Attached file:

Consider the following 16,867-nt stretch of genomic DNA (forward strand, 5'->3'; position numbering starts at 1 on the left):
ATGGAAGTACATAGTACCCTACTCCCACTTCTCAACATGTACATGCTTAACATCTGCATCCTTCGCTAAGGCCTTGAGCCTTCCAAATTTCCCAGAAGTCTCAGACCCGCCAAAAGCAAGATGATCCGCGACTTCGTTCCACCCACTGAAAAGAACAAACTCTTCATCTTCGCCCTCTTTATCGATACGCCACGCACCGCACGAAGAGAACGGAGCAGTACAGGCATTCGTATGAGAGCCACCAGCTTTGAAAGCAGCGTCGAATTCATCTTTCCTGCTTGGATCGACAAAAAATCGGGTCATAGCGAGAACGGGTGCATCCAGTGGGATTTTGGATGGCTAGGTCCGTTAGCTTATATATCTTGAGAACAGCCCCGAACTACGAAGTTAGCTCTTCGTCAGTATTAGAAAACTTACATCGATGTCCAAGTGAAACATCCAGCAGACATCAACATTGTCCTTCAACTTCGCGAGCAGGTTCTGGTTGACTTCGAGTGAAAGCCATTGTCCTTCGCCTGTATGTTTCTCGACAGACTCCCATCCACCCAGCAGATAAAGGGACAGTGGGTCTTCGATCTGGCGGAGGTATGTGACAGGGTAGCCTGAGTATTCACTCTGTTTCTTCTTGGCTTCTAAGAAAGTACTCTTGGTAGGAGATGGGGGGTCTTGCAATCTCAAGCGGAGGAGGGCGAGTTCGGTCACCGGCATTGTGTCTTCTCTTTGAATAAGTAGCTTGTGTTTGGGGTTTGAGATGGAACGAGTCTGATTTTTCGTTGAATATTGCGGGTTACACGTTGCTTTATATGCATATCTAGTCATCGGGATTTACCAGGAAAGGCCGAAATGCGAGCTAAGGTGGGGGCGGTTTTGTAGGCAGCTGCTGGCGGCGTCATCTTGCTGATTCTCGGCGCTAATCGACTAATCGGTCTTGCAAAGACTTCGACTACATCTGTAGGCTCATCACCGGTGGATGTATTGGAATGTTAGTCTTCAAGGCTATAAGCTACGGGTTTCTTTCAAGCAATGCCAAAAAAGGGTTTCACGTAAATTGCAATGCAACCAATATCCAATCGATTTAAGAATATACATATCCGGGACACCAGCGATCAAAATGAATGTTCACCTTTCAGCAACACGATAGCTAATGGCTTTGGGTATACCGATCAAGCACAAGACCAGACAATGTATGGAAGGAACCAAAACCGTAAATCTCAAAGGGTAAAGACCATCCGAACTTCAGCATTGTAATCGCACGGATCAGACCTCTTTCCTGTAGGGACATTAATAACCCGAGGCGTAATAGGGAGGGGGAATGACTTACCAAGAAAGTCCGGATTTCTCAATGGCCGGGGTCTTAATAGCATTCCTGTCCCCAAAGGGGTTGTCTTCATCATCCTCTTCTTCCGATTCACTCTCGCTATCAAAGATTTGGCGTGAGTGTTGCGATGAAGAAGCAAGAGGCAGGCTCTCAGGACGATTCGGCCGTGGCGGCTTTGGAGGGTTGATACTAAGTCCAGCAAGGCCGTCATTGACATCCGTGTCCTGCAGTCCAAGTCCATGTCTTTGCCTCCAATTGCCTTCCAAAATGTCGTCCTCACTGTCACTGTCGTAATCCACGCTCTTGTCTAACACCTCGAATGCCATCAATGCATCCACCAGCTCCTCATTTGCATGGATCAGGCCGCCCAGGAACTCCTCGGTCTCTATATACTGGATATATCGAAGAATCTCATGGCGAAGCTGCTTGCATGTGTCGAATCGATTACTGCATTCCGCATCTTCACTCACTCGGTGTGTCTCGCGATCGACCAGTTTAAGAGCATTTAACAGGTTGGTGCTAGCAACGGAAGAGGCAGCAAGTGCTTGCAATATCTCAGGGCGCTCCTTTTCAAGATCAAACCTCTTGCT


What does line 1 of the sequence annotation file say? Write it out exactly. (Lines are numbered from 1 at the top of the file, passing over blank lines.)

Consider the following 16,867-nt stretch of genomic DNA (forward strand, 5'->3'; position numbering starts at 1 on the left):